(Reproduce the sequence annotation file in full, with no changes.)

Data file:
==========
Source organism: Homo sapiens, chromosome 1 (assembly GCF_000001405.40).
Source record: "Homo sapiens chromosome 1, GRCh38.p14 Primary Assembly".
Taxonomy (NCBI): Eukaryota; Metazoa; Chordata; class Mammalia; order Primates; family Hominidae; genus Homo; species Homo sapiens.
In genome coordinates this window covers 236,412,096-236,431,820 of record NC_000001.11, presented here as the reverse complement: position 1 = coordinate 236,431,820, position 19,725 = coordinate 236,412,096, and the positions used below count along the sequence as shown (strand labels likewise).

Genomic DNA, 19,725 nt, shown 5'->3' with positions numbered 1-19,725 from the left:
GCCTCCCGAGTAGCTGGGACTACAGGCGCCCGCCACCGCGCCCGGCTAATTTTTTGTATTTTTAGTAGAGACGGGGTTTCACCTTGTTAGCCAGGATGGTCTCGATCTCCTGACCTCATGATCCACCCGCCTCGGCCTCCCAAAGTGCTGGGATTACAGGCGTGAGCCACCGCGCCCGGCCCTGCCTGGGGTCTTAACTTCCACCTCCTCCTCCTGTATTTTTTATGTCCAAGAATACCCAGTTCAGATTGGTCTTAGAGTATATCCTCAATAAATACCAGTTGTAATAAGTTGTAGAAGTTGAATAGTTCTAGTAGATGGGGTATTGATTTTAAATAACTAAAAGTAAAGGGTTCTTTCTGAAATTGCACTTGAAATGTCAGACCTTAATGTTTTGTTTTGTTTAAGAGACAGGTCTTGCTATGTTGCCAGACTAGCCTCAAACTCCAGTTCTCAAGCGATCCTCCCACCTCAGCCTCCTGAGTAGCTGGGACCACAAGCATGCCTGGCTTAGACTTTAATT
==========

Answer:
Source organism: Homo sapiens, chromosome 1 (assembly GCF_000001405.40).
Source record: "Homo sapiens chromosome 1, GRCh38.p14 Primary Assembly".
Taxonomy (NCBI): Eukaryota; Metazoa; Chordata; class Mammalia; order Primates; family Hominidae; genus Homo; species Homo sapiens.
In genome coordinates this window covers 236,412,096-236,431,820 of record NC_000001.11, presented here as the reverse complement: position 1 = coordinate 236,431,820, position 19,725 = coordinate 236,412,096, and the positions used below count along the sequence as shown (strand labels likewise).

Genomic DNA, 19,725 nt, shown 5'->3' with positions numbered 1-19,725 from the left:
GCCTCCCGAGTAGCTGGGACTACAGGCGCCCGCCACCGCGCCCGGCTAATTTTTTGTATTTTTAGTAGAGACGGGGTTTCACCTTGTTAGCCAGGATGGTCTCGATCTCCTGACCTCATGATCCACCCGCCTCGGCCTCCCAAAGTGCTGGGATTACAGGCGTGAGCCACCGCGCCCGGCCCTGCCTGGGGTCTTAACTTCCACCTCCTCCTCCTGTATTTTTTATGTCCAAGAATACCCAGTTCAGATTGGTCTTAGAGTATATCCTCAATAAATACCAGTTGTAATAAGTTGTAGAAGTTGAATAGTTCTAGTAGATGGGGTATTGATTTTAAATAACTAAAAGTAAAGGGTTCTTTCTGAAATTGCACTTGAAATGTCAGACCTTAATGTTTTGTTTTGTTTAAGAGACAGGTCTTGCTATGTTGCCAGACTAGCCTCAAACTCCAGTTCTCAAGCGATCCTCCCACCTCAGCCTCCTGAGTAGCTGGGACCACAAGCATGCCTGGCTTAGACTTTAATT